What Financial Freedom Means to Me

beautiful blonde woman with a glass of wine

What does it mean to be rich?

FACT: The people who look rich often aren’t, and the people who don’t look rich, sometimes are.

Take two people who make the same income: one of them saves 50% of their salary and lives simply. The other saves nothing; their salary funds their lifestyle of cars, renovations, luxury trips, expensive brunches and nights out.

Who is wealthier?

The thing with money, if you keep it instead of spend it, it makes more. If you spend it, its value is decreased, and you have whatever thing you bought left in its place.

When you think about the power your money has, and the compounding you’re giving up when you buy something, how often do you ask yourself: is it worth it?

I’ve learned that my happiness is not bought with things. My happiness is also not bought with a pile of money. My happiness is earned with peace of mind and free time that’s mine — my money is going to “buy” an early retirement.

In June 2017, four years ago, I was laid off from my job. The type to always have an emergency fund, a few months earlier I had all but drained it to fund a $12,000 kitchen remodel in anticipation of refilling it with a bonus that was now not coming. My severance ran out. I was weeks away from starting another job, and the $220 a week in unemployment was barely filling the coffers; my checking account was slowly draining. I was worried, stressed, and ashamed at the excess around me.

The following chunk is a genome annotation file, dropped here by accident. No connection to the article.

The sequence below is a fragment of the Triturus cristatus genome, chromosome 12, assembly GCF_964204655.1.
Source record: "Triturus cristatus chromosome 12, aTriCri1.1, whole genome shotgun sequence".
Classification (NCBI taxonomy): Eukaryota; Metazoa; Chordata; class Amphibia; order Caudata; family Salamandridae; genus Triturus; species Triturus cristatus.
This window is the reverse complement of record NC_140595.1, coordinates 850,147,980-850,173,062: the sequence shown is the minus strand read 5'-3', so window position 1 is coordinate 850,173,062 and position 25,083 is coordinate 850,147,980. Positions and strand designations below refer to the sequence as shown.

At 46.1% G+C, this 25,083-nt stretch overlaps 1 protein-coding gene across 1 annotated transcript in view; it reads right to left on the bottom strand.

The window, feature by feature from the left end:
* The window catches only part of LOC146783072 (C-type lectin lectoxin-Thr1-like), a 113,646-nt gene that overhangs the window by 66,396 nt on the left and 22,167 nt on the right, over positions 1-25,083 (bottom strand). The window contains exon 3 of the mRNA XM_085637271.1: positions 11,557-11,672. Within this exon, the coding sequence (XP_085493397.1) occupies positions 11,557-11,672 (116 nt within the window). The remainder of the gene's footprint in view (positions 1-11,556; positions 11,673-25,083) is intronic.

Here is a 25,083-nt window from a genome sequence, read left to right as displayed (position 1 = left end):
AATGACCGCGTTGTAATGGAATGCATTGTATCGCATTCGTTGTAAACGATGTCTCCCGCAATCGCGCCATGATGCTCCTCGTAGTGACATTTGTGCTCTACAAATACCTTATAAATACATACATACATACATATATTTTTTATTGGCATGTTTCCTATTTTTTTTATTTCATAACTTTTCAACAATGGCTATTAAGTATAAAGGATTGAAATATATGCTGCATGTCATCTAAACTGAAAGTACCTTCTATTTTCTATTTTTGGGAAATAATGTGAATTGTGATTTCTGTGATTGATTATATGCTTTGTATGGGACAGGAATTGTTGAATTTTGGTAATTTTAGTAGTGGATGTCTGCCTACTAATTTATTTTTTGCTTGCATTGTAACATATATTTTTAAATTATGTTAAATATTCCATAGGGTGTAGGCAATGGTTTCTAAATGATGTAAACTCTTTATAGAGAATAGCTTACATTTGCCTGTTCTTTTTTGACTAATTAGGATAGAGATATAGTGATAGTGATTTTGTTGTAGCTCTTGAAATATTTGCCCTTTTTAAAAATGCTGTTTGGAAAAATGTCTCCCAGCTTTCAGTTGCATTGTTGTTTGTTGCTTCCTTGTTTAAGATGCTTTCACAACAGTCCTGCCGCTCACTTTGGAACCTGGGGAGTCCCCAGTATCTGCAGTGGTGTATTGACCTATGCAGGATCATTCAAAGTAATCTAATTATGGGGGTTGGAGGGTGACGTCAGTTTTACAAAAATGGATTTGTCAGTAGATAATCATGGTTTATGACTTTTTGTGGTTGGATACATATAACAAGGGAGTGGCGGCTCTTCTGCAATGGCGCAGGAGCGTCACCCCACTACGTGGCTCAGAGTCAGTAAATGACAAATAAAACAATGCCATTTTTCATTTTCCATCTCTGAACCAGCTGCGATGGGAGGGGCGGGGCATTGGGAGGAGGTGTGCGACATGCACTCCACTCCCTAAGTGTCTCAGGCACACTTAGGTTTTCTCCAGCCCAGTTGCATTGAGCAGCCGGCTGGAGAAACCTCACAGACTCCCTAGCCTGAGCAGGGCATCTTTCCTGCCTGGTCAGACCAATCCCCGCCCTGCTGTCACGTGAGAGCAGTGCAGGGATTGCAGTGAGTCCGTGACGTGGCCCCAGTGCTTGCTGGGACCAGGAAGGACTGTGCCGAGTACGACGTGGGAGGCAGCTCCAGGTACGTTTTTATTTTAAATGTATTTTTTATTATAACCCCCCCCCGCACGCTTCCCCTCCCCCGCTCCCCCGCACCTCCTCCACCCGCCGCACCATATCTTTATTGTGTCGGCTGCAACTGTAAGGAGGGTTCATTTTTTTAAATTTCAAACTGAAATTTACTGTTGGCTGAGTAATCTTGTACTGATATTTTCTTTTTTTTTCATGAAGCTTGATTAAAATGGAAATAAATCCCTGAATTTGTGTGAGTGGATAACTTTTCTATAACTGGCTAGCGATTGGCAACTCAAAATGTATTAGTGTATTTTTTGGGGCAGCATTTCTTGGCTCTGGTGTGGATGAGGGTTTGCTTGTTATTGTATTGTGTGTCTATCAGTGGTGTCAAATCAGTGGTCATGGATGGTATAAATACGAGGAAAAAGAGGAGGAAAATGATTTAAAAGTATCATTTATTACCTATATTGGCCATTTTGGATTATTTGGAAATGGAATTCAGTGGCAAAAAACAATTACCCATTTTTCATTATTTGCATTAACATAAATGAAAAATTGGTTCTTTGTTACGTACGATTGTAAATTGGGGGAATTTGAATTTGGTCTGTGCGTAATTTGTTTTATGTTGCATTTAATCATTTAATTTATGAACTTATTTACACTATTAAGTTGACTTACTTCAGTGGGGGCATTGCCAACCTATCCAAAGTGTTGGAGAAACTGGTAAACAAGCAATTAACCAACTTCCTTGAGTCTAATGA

After getting through that, I never wanted to feel that way again. I rented out my entire house, living elsewhere to save money. I cut down on extraneous purchases and memberships. I made better financial decisions, and stopped chasing status symbols and appearances.

I rebuilt my emergency fund and maxed out my pre- and post-tax retirement funds. Because of my contributions over the past four years, my 401K and Roth IRA are valued at $125K together, and I have a year’s worth of living expenses in my emergency fund. In fact, I saved more for my future in four years than I did in the first 10 of my career!

This post is not to brag or to flaunt. Others are in far better situations than me, and I started late. But at least I started. For those who aren’t there yet but want to be, this post is to tell you, with (some) concrete numbers: you can do it too. If financial freedom feels out of reach, if you don’t like your relationship with money, if retiring before 65 sounds like a pipe dream, change it. 

I did.

#FinancialFreedom: When you think about the power of your money, and the compounding you give up when you buy something, ask yourself: is it worth it?

Thoughts? Leave a comment!

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